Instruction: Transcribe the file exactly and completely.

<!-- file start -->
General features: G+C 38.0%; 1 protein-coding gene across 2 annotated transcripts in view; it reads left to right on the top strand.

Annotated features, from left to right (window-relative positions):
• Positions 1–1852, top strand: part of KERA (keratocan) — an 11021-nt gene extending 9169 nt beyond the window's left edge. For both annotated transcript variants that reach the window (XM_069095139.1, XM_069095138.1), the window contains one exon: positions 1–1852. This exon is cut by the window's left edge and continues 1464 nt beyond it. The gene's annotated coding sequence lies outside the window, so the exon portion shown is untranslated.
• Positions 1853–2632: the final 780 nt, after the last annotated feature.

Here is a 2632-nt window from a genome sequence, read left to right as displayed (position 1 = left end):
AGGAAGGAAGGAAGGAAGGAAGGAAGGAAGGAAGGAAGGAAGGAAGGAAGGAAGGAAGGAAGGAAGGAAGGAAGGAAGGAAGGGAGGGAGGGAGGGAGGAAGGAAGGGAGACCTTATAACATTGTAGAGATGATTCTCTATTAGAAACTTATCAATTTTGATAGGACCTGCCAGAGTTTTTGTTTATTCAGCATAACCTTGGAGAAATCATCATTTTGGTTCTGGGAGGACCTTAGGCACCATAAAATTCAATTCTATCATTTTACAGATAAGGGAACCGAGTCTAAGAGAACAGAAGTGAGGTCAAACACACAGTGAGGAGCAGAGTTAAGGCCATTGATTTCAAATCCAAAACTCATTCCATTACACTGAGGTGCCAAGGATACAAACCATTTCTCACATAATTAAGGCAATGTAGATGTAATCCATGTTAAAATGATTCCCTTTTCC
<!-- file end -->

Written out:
General features: G+C 38.0%; 1 protein-coding gene across 2 annotated transcripts in view; it reads left to right on the top strand.

Annotated features, from left to right (window-relative positions):
• Positions 1–1852, top strand: part of KERA (keratocan) — an 11021-nt gene extending 9169 nt beyond the window's left edge. For both annotated transcript variants that reach the window (XM_069095139.1, XM_069095138.1), the window contains one exon: positions 1–1852. This exon is cut by the window's left edge and continues 1464 nt beyond it. The gene's annotated coding sequence lies outside the window, so the exon portion shown is untranslated.
• Positions 1853–2632: the final 780 nt, after the last annotated feature.

Here is a 2632-nt window from a genome sequence, read left to right as displayed (position 1 = left end):
AGGAAGGAAGGAAGGAAGGAAGGAAGGAAGGAAGGAAGGAAGGAAGGAAGGAAGGAAGGAAGGAAGGAAGGAAGGAAGGAAGGGAGGGAGGGAGGGAGGAAGGAAGGGAGACCTTATAACATTGTAGAGATGATTCTCTATTAGAAACTTATCAATTTTGATAGGACCTGCCAGAGTTTTTGTTTATTCAGCATAACCTTGGAGAAATCATCATTTTGGTTCTGGGAGGACCTTAGGCACCATAAAATTCAATTCTATCATTTTACAGATAAGGGAACCGAGTCTAAGAGAACAGAAGTGAGGTCAAACACACAGTGAGGAGCAGAGTTAAGGCCATTGATTTCAAATCCAAAACTCATTCCATTACACTGAGGTGCCAAGGATACAAACCATTTCTCACATAATTAAGGCAATGTAGATGTAATCCATGTTAAAATGATTCCCTTTTCC